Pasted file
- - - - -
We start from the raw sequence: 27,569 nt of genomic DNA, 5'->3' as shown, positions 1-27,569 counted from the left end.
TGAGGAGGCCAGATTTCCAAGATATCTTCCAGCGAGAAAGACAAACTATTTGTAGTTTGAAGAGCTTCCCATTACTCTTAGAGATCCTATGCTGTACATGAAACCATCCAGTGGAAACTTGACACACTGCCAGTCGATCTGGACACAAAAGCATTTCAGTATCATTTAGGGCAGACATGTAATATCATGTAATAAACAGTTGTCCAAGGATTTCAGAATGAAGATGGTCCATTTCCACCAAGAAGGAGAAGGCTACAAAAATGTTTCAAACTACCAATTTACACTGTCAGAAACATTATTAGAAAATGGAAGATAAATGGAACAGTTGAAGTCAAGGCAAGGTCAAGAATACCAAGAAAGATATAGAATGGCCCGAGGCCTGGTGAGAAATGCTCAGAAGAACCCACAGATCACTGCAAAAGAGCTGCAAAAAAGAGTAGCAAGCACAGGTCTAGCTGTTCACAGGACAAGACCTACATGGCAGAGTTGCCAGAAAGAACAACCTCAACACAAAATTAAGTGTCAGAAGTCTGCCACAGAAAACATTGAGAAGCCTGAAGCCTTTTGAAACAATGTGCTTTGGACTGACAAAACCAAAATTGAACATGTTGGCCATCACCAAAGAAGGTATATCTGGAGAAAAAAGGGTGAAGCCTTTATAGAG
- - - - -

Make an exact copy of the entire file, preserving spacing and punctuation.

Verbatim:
We start from the raw sequence: 27,569 nt of genomic DNA, 5'->3' as shown, positions 1-27,569 counted from the left end.
TGAGGAGGCCAGATTTCCAAGATATCTTCCAGCGAGAAAGACAAACTATTTGTAGTTTGAAGAGCTTCCCATTACTCTTAGAGATCCTATGCTGTACATGAAACCATCCAGTGGAAACTTGACACACTGCCAGTCGATCTGGACACAAAAGCATTTCAGTATCATTTAGGGCAGACATGTAATATCATGTAATAAACAGTTGTCCAAGGATTTCAGAATGAAGATGGTCCATTTCCACCAAGAAGGAGAAGGCTACAAAAATGTTTCAAACTACCAATTTACACTGTCAGAAACATTATTAGAAAATGGAAGATAAATGGAACAGTTGAAGTCAAGGCAAGGTCAAGAATACCAAGAAAGATATAGAATGGCCCGAGGCCTGGTGAGAAATGCTCAGAAGAACCCACAGATCACTGCAAAAGAGCTGCAAAAAAGAGTAGCAAGCACAGGTCTAGCTGTTCACAGGACAAGACCTACATGGCAGAGTTGCCAGAAAGAACAACCTCAACACAAAATTAAGTGTCAGAAGTCTGCCACAGAAAACATTGAGAAGCCTGAAGCCTTTTGAAACAATGTGCTTTGGACTGACAAAACCAAAATTGAACATGTTGGCCATCACCAAAGAAGGTATATCTGGAGAAAAAAGGGTGAAGCCTTTATAGAG